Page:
Results: Seventy-two subjects were selected from 621 consecutive probands who did not have environmental causes for their hearing loss. After direct sequencing, 13 of the 72 probands (18.1%) had homozygous or compound heterozygous CDH23 mutations. In total, we identified 16 CDH23 mutations, including five novel mutations. The 16 mutations included 12 missense, two frameshift, and two splice-site mutations.

Conclusions: These results revealed that CDH23 mutations are highly prevalent in patients with congenital high-frequency sporadic or recessively inherited hearing loss and that the mutation spectrum was diverse, indicating that patients with these clinical features merit genetic analysis.
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http://dx.doi.org/10.1186/s13023-015-0276-zDOI Listing
http://www.ncbi.nlm.nih.gov/pmc/articles/PMC4451718PMC
May 2015

Successful detection and genotyping of rubella virus from preserved umbilical cord of patients with congenital rubella syndrome.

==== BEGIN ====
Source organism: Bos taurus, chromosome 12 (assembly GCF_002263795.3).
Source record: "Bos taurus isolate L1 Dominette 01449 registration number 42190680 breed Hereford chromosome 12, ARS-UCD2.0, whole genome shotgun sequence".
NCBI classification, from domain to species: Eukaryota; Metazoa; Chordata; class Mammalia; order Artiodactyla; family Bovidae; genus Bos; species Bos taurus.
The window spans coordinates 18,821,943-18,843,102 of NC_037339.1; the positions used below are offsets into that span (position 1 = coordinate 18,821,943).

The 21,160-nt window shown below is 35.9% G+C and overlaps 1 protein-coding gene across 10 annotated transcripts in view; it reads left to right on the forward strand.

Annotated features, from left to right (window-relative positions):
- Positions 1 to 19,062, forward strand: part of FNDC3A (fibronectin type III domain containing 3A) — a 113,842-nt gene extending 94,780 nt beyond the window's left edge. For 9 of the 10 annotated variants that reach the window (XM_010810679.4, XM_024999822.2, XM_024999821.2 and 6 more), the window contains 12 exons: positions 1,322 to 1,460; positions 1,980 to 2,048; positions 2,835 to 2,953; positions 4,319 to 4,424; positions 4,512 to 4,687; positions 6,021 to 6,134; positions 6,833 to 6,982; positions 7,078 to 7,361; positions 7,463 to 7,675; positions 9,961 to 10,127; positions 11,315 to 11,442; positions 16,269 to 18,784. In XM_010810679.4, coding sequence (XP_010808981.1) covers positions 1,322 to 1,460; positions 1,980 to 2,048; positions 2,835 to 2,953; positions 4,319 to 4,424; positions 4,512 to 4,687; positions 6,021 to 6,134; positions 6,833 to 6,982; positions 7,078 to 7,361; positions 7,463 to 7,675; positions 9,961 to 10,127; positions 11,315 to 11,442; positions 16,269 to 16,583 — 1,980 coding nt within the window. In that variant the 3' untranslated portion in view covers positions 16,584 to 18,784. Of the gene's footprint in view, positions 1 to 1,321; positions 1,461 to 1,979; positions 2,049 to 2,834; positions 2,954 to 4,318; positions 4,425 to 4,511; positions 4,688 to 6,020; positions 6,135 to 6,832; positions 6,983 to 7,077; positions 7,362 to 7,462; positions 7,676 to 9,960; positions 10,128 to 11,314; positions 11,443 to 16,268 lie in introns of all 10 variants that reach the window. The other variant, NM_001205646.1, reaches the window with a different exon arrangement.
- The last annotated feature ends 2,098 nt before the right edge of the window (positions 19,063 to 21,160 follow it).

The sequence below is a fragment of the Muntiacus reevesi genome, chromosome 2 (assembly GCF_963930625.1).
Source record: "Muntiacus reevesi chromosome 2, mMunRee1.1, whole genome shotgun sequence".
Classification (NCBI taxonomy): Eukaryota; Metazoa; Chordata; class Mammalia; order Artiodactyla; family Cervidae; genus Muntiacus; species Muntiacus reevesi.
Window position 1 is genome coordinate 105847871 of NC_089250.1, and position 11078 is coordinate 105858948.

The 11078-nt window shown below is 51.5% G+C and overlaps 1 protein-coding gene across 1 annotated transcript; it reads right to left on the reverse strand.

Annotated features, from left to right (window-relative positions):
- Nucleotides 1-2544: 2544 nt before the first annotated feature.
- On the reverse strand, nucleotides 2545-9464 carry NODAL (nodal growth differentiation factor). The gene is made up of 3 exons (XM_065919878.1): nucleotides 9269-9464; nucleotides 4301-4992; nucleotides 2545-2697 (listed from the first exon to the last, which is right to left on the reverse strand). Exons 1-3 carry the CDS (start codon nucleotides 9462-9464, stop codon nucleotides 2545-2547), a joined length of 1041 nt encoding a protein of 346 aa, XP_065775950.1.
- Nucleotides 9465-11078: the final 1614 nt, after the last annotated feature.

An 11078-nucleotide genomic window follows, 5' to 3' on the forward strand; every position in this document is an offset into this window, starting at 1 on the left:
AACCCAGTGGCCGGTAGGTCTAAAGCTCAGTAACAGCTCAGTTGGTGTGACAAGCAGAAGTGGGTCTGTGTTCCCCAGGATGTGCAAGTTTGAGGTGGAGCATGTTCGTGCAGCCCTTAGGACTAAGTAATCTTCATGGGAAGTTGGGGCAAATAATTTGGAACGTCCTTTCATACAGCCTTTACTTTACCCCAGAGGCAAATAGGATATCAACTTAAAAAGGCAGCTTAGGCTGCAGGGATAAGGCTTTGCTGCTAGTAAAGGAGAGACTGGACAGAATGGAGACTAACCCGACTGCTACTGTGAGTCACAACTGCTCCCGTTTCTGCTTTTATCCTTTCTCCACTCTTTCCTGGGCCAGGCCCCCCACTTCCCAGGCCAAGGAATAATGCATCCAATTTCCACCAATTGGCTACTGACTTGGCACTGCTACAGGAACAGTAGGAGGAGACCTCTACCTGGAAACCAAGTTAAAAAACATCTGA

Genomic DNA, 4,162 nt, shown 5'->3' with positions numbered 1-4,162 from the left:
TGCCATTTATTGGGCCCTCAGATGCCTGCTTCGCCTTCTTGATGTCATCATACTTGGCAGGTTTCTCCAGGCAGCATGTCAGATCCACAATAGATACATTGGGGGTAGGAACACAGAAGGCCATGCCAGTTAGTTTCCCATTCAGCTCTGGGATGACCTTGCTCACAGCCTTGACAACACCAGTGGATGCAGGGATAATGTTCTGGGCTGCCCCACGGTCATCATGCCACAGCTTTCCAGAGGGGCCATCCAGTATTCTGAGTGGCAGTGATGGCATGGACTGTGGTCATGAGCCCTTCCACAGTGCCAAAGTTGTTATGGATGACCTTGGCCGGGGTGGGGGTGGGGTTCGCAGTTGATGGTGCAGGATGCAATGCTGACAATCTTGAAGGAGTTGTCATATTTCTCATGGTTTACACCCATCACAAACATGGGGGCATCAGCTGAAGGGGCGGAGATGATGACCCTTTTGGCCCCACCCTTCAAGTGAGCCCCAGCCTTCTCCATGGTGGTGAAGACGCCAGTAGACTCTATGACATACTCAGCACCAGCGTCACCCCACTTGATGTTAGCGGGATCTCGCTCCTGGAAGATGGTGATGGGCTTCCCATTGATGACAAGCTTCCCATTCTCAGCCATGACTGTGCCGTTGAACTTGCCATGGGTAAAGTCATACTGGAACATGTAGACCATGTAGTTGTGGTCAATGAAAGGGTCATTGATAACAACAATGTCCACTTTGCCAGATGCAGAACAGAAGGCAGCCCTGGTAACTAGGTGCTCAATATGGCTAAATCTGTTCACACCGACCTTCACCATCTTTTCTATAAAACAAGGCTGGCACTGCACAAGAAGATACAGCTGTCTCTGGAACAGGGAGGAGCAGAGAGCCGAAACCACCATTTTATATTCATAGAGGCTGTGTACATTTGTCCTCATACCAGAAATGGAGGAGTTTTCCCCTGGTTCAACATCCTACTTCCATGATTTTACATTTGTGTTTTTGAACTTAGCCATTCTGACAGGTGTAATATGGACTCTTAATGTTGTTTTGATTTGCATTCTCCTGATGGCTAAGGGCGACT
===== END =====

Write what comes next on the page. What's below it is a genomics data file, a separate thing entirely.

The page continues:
Clin Infect Dis 2015 Feb 6;60(4):605-7. Epub 2014 Nov 6.

Department of Otolaryngology, National Center for Child Health and Development, Tokyo, Japan.

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http://dx.doi.org/10.1093/cid/ciu882DOI Listing
February 2015

Cricopharyngeal achalasia treated with myectomy and post-operative high-resolution manometry.

Int J Pediatr Otorhinolaryngol 2014 Jul 2;78(7):1182-5. Epub 2014 May 2.

Division of Surgery, Department of Surgical Specialties, National Center for Child Health and Development, Tokyo, Japan.

Cricopharyngeal achalasia is an uncommon cause of dysphagia in neonates or children. A nine-year-old female patient was referred to us with a long history of dysphagia, recurrent pulmonary infection and growth stunting. A gastrostomy was introduced to improve her nutritional condition and to minimize potential inflammation in the pharynx. Subsequently, cervical cricopharyngeal myectomy was conducted. The surgical intervention allowed prompt resolution of symptoms without complications. High-resolution manometry post myectomy demonstrated a significant reduction in upper esophageal pressure together with proper relaxation at deglutition. The patient was able to consume solid food and liquid normally, and remained asymptomatic without medications six months after the surgery.
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http://dx.doi.org/10.1016/j.ijporl.2014.04.036DOI Listing
July 2014

CT and endoscopic evaluation of larynx and trachea in mucopolysaccharidoses.